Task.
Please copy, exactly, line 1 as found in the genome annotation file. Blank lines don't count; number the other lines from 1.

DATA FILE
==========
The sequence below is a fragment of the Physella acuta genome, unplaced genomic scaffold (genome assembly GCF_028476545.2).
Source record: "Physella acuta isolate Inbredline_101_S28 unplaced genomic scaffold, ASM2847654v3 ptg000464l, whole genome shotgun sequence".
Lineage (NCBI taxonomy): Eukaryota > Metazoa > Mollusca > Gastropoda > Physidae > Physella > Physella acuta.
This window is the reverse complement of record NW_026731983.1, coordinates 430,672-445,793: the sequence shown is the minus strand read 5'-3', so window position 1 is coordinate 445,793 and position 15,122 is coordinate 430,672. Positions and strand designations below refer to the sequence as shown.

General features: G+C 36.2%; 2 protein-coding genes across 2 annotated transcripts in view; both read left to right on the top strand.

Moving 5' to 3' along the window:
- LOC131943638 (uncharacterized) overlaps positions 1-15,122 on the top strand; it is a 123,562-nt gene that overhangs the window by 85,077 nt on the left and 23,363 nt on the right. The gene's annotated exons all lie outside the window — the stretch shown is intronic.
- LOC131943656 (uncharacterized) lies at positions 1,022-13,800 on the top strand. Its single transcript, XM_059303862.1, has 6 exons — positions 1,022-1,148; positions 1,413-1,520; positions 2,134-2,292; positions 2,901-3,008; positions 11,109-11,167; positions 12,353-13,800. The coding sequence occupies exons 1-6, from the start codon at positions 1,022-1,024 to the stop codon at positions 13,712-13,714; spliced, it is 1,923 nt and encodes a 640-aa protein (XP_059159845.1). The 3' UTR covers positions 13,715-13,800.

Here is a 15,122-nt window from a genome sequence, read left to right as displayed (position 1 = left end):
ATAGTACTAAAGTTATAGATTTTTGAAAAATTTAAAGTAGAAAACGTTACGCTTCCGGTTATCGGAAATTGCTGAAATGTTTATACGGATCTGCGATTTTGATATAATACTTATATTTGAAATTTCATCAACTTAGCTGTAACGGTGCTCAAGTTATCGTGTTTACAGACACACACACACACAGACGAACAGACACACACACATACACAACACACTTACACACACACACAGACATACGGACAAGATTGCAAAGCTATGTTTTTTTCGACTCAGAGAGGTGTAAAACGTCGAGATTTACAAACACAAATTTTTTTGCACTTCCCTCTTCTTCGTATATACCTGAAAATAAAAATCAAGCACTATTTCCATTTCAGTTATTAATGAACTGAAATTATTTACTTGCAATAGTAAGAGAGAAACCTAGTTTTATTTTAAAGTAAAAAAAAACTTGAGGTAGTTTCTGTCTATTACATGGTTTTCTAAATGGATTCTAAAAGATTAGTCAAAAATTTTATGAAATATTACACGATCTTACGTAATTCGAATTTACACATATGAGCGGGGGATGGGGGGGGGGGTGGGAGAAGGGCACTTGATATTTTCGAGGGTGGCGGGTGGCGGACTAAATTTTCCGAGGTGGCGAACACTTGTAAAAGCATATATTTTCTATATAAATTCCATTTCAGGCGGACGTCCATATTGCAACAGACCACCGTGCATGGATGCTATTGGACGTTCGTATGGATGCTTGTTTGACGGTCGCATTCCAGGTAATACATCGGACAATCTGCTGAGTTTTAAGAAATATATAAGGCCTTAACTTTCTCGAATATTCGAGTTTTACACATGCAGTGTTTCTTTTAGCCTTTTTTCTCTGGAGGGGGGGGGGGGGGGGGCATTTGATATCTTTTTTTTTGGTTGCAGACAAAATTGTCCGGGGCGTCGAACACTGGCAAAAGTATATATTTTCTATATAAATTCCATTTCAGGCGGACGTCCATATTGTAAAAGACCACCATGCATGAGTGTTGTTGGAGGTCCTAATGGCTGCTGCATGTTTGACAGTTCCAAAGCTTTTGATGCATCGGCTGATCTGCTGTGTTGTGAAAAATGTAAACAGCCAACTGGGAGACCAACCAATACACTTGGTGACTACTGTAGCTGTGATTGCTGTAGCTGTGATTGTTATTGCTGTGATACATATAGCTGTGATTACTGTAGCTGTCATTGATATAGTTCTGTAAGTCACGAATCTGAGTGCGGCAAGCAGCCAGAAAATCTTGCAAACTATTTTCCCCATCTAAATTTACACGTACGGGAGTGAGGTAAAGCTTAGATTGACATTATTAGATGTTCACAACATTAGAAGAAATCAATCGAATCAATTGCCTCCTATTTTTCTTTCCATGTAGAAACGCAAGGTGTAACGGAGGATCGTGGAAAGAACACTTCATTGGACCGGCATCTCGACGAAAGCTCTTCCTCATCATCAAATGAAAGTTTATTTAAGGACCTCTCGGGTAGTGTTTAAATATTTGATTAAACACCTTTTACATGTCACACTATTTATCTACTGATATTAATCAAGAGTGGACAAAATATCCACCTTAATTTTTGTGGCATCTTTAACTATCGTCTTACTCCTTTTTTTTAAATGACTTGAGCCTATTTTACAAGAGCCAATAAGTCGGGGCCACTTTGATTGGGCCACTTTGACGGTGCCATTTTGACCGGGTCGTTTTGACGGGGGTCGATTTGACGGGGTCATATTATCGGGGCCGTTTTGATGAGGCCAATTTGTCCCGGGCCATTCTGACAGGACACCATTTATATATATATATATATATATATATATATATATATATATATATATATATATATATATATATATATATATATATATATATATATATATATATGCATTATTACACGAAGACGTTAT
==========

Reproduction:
The sequence below is a fragment of the Physella acuta genome, unplaced genomic scaffold (genome assembly GCF_028476545.2).